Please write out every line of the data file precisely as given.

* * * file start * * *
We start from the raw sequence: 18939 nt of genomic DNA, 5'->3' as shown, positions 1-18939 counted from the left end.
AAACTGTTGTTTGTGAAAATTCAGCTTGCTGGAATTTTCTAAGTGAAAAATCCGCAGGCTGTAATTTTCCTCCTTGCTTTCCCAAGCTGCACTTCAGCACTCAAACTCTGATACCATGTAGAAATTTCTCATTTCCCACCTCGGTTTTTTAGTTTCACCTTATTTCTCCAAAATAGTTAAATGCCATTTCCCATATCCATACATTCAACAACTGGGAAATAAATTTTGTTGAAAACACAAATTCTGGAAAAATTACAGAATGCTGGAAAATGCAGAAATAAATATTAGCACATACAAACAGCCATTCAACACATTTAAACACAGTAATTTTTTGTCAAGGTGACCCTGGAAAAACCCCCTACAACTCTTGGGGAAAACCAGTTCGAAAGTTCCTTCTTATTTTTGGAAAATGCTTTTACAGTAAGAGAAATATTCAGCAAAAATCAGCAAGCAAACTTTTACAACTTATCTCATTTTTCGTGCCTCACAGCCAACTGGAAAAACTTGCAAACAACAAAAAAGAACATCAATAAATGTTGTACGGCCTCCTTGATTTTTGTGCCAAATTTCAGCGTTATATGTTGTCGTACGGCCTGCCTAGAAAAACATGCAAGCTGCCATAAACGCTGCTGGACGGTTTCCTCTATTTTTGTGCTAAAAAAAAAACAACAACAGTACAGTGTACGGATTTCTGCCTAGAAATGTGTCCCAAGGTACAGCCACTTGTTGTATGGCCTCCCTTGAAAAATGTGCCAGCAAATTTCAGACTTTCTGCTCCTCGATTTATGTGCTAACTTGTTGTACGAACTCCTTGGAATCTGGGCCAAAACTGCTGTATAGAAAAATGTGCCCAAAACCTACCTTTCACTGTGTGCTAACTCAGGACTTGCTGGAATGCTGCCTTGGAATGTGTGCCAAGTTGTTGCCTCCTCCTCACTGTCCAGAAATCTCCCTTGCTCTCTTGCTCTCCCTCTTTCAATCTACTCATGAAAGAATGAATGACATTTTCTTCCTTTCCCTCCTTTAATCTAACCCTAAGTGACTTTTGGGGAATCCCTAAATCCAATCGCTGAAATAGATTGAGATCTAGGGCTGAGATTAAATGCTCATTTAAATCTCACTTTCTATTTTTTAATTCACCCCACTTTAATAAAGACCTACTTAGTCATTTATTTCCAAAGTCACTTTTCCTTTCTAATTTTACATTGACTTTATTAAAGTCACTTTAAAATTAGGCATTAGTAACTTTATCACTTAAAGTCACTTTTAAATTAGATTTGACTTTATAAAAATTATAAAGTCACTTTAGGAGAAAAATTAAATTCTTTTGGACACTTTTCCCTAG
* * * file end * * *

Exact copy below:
We start from the raw sequence: 18939 nt of genomic DNA, 5'->3' as shown, positions 1-18939 counted from the left end.
AAACTGTTGTTTGTGAAAATTCAGCTTGCTGGAATTTTCTAAGTGAAAAATCCGCAGGCTGTAATTTTCCTCCTTGCTTTCCCAAGCTGCACTTCAGCACTCAAACTCTGATACCATGTAGAAATTTCTCATTTCCCACCTCGGTTTTTTAGTTTCACCTTATTTCTCCAAAATAGTTAAATGCCATTTCCCATATCCATACATTCAACAACTGGGAAATAAATTTTGTTGAAAACACAAATTCTGGAAAAATTACAGAATGCTGGAAAATGCAGAAATAAATATTAGCACATACAAACAGCCATTCAACACATTTAAACACAGTAATTTTTTGTCAAGGTGACCCTGGAAAAACCCCCTACAACTCTTGGGGAAAACCAGTTCGAAAGTTCCTTCTTATTTTTGGAAAATGCTTTTACAGTAAGAGAAATATTCAGCAAAAATCAGCAAGCAAACTTTTACAACTTATCTCATTTTTCGTGCCTCACAGCCAACTGGAAAAACTTGCAAACAACAAAAAAGAACATCAATAAATGTTGTACGGCCTCCTTGATTTTTGTGCCAAATTTCAGCGTTATATGTTGTCGTACGGCCTGCCTAGAAAAACATGCAAGCTGCCATAAACGCTGCTGGACGGTTTCCTCTATTTTTGTGCTAAAAAAAAAACAACAACAGTACAGTGTACGGATTTCTGCCTAGAAATGTGTCCCAAGGTACAGCCACTTGTTGTATGGCCTCCCTTGAAAAATGTGCCAGCAAATTTCAGACTTTCTGCTCCTCGATTTATGTGCTAACTTGTTGTACGAACTCCTTGGAATCTGGGCCAAAACTGCTGTATAGAAAAATGTGCCCAAAACCTACCTTTCACTGTGTGCTAACTCAGGACTTGCTGGAATGCTGCCTTGGAATGTGTGCCAAGTTGTTGCCTCCTCCTCACTGTCCAGAAATCTCCCTTGCTCTCTTGCTCTCCCTCTTTCAATCTACTCATGAAAGAATGAATGACATTTTCTTCCTTTCCCTCCTTTAATCTAACCCTAAGTGACTTTTGGGGAATCCCTAAATCCAATCGCTGAAATAGATTGAGATCTAGGGCTGAGATTAAATGCTCATTTAAATCTCACTTTCTATTTTTTAATTCACCCCACTTTAATAAAGACCTACTTAGTCATTTATTTCCAAAGTCACTTTTCCTTTCTAATTTTACATTGACTTTATTAAAGTCACTTTAAAATTAGGCATTAGTAACTTTATCACTTAAAGTCACTTTTAAATTAGATTTGACTTTATAAAAATTATAAAGTCACTTTAGGAGAAAAATTAAATTCTTTTGGACACTTTTCCCTAG